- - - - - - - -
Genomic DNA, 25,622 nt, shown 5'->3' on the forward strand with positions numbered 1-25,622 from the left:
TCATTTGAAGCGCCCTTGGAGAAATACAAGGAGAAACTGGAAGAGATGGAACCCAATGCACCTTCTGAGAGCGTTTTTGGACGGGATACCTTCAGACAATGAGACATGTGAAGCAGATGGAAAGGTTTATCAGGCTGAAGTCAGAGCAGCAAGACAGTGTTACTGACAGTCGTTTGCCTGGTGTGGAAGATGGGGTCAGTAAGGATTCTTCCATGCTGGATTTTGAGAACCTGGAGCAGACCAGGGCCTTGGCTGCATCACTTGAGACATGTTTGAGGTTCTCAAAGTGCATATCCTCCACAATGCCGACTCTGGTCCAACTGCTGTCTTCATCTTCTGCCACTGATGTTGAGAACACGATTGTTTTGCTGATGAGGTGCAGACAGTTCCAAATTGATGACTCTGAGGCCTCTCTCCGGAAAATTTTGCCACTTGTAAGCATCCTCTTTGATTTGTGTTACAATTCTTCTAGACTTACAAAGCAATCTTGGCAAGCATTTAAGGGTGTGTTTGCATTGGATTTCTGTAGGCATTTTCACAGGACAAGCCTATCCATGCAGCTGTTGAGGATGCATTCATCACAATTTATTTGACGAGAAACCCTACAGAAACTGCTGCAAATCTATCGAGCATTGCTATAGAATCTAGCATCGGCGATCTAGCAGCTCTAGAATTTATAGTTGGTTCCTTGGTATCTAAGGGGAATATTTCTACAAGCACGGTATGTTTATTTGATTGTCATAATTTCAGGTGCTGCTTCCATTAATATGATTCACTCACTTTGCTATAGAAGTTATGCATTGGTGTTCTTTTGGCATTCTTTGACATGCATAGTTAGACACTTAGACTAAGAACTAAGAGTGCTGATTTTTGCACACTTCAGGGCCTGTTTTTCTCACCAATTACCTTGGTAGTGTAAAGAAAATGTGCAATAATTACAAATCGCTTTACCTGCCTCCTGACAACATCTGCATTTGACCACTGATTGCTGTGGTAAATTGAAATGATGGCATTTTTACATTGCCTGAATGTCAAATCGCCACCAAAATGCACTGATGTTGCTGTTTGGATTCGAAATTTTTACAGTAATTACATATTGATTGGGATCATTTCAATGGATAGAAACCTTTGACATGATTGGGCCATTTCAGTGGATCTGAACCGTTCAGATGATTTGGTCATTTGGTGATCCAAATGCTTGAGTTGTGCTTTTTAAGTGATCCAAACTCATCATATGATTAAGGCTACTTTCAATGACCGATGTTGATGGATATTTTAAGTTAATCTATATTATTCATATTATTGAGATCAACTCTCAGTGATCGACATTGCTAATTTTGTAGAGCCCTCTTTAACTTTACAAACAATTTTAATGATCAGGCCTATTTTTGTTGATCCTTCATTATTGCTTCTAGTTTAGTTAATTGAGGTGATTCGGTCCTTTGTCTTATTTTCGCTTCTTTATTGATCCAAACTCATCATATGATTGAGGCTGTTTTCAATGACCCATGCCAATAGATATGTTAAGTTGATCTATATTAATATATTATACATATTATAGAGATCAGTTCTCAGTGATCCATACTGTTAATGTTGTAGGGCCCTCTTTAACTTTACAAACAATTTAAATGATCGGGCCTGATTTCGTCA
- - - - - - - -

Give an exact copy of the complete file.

Genomic DNA, 25,622 nt, shown 5'->3' on the forward strand with positions numbered 1-25,622 from the left:
TCATTTGAAGCGCCCTTGGAGAAATACAAGGAGAAACTGGAAGAGATGGAACCCAATGCACCTTCTGAGAGCGTTTTTGGACGGGATACCTTCAGACAATGAGACATGTGAAGCAGATGGAAAGGTTTATCAGGCTGAAGTCAGAGCAGCAAGACAGTGTTACTGACAGTCGTTTGCCTGGTGTGGAAGATGGGGTCAGTAAGGATTCTTCCATGCTGGATTTTGAGAACCTGGAGCAGACCAGGGCCTTGGCTGCATCACTTGAGACATGTTTGAGGTTCTCAAAGTGCATATCCTCCACAATGCCGACTCTGGTCCAACTGCTGTCTTCATCTTCTGCCACTGATGTTGAGAACACGATTGTTTTGCTGATGAGGTGCAGACAGTTCCAAATTGATGACTCTGAGGCCTCTCTCCGGAAAATTTTGCCACTTGTAAGCATCCTCTTTGATTTGTGTTACAATTCTTCTAGACTTACAAAGCAATCTTGGCAAGCATTTAAGGGTGTGTTTGCATTGGATTTCTGTAGGCATTTTCACAGGACAAGCCTATCCATGCAGCTGTTGAGGATGCATTCATCACAATTTATTTGACGAGAAACCCTACAGAAACTGCTGCAAATCTATCGAGCATTGCTATAGAATCTAGCATCGGCGATCTAGCAGCTCTAGAATTTATAGTTGGTTCCTTGGTATCTAAGGGGAATATTTCTACAAGCACGGTATGTTTATTTGATTGTCATAATTTCAGGTGCTGCTTCCATTAATATGATTCACTCACTTTGCTATAGAAGTTATGCATTGGTGTTCTTTTGGCATTCTTTGACATGCATAGTTAGACACTTAGACTAAGAACTAAGAGTGCTGATTTTTGCACACTTCAGGGCCTGTTTTTCTCACCAATTACCTTGGTAGTGTAAAGAAAATGTGCAATAATTACAAATCGCTTTACCTGCCTCCTGACAACATCTGCATTTGACCACTGATTGCTGTGGTAAATTGAAATGATGGCATTTTTACATTGCCTGAATGTCAAATCGCCACCAAAATGCACTGATGTTGCTGTTTGGATTCGAAATTTTTACAGTAATTACATATTGATTGGGATCATTTCAATGGATAGAAACCTTTGACATGATTGGGCCATTTCAGTGGATCTGAACCGTTCAGATGATTTGGTCATTTGGTGATCCAAATGCTTGAGTTGTGCTTTTTAAGTGATCCAAACTCATCATATGATTAAGGCTACTTTCAATGACCGATGTTGATGGATATTTTAAGTTAATCTATATTATTCATATTATTGAGATCAACTCTCAGTGATCGACATTGCTAATTTTGTAGAGCCCTCTTTAACTTTACAAACAATTTTAATGATCAGGCCTATTTTTGTTGATCCTTCATTATTGCTTCTAGTTTAGTTAATTGAGGTGATTCGGTCCTTTGTCTTATTTTCGCTTCTTTATTGATCCAAACTCATCATATGATTGAGGCTGTTTTCAATGACCCATGCCAATAGATATGTTAAGTTGATCTATATTAATATATTATACATATTATAGAGATCAGTTCTCAGTGATCCATACTGTTAATGTTGTAGGGCCCTCTTTAACTTTACAAACAATTTAAATGATCGGGCCTGATTTCGTCA